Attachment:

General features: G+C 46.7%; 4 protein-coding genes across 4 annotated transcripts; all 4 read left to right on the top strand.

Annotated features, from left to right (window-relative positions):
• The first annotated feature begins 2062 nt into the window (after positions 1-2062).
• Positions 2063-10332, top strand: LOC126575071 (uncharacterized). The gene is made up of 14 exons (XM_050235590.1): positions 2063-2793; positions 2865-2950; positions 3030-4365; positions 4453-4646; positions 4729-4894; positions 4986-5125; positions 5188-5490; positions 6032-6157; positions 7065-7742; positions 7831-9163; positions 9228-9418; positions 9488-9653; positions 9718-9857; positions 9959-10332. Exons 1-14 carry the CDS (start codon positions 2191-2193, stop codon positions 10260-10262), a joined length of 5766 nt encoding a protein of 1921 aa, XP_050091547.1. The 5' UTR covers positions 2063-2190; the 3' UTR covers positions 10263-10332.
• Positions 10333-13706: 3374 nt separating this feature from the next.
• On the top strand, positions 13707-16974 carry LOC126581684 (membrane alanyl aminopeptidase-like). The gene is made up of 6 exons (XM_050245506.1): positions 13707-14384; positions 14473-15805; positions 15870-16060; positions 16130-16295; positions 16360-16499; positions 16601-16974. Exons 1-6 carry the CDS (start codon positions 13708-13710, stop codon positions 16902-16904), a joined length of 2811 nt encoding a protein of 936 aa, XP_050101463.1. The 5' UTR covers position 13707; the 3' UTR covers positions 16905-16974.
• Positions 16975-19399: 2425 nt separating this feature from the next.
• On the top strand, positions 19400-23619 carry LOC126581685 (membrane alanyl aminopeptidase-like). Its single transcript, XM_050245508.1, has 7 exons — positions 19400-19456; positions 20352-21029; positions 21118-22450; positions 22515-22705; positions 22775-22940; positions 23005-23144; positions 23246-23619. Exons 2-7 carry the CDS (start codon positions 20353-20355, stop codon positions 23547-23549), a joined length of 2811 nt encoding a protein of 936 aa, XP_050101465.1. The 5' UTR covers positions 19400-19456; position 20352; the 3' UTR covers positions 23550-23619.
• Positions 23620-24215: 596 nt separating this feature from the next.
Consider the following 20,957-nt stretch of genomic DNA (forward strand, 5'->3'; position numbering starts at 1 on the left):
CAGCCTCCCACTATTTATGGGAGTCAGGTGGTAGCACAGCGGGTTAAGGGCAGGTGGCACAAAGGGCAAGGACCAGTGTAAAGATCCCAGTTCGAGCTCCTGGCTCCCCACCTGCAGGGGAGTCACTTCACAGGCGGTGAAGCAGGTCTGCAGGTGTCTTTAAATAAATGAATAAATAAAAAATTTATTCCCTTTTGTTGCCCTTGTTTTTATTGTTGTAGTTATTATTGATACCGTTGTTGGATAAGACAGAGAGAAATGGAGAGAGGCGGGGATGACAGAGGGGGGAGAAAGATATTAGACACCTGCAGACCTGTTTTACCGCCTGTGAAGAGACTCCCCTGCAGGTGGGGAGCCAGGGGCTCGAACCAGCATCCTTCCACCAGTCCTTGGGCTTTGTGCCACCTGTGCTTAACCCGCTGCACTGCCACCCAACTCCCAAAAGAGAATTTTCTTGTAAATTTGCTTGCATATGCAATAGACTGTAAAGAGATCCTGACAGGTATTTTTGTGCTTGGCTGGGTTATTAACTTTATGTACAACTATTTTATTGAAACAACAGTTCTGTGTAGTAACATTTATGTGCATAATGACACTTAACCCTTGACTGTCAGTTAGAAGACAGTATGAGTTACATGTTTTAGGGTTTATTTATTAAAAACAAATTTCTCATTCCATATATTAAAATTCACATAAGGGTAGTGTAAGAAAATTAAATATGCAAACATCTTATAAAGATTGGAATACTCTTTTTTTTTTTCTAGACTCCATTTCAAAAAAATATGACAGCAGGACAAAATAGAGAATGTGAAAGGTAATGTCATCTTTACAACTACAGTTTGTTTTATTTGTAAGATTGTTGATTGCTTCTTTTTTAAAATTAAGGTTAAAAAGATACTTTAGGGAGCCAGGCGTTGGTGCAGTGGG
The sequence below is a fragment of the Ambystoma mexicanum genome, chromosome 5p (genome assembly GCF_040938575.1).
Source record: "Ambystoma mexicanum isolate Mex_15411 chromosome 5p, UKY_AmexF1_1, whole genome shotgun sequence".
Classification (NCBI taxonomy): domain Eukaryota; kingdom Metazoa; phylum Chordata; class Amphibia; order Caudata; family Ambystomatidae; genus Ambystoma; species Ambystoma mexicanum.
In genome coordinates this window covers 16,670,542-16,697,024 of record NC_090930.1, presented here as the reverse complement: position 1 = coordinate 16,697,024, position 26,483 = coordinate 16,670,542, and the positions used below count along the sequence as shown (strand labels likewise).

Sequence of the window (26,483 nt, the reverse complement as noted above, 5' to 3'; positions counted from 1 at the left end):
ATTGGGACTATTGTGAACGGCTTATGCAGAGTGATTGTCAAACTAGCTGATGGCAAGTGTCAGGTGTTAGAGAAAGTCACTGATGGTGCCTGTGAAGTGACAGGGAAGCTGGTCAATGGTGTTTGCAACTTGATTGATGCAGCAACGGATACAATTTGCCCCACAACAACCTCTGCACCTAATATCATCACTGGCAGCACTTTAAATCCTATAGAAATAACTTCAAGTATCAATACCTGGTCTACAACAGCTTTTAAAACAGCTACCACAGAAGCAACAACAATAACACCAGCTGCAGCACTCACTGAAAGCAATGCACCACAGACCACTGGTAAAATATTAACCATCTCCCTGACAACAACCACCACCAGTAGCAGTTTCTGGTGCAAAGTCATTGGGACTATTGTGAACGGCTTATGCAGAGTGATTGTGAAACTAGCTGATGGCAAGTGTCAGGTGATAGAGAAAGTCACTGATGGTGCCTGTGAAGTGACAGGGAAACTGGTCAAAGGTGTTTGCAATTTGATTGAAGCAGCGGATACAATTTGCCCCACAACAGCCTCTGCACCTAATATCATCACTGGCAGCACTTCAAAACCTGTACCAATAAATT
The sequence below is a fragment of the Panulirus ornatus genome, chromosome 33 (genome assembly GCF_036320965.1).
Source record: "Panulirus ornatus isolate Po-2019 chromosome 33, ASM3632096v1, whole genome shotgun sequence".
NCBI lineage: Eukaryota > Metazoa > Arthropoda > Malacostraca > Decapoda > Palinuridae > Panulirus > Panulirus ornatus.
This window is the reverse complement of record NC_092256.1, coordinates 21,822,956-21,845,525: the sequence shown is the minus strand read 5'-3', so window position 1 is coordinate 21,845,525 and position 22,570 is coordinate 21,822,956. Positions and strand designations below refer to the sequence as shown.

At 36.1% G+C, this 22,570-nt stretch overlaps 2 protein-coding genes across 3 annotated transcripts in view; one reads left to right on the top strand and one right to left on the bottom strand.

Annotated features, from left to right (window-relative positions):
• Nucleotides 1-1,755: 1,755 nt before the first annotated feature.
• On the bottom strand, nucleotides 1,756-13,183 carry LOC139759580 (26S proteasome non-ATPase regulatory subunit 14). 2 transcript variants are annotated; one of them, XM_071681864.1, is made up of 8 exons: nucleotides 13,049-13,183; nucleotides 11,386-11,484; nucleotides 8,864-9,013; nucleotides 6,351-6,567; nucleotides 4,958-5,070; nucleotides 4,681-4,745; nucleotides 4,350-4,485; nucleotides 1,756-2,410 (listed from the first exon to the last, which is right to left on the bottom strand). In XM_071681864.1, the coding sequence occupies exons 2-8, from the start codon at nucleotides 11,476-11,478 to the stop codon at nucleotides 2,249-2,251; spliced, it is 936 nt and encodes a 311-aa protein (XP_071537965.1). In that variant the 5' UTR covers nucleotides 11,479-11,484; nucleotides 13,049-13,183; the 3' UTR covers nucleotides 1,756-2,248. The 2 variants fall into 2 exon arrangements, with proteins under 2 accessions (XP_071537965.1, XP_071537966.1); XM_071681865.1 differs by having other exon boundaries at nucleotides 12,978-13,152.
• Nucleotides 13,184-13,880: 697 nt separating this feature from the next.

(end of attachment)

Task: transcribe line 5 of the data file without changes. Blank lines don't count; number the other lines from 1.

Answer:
• Positions 10333-13706: 3374 nt separating this feature from the next.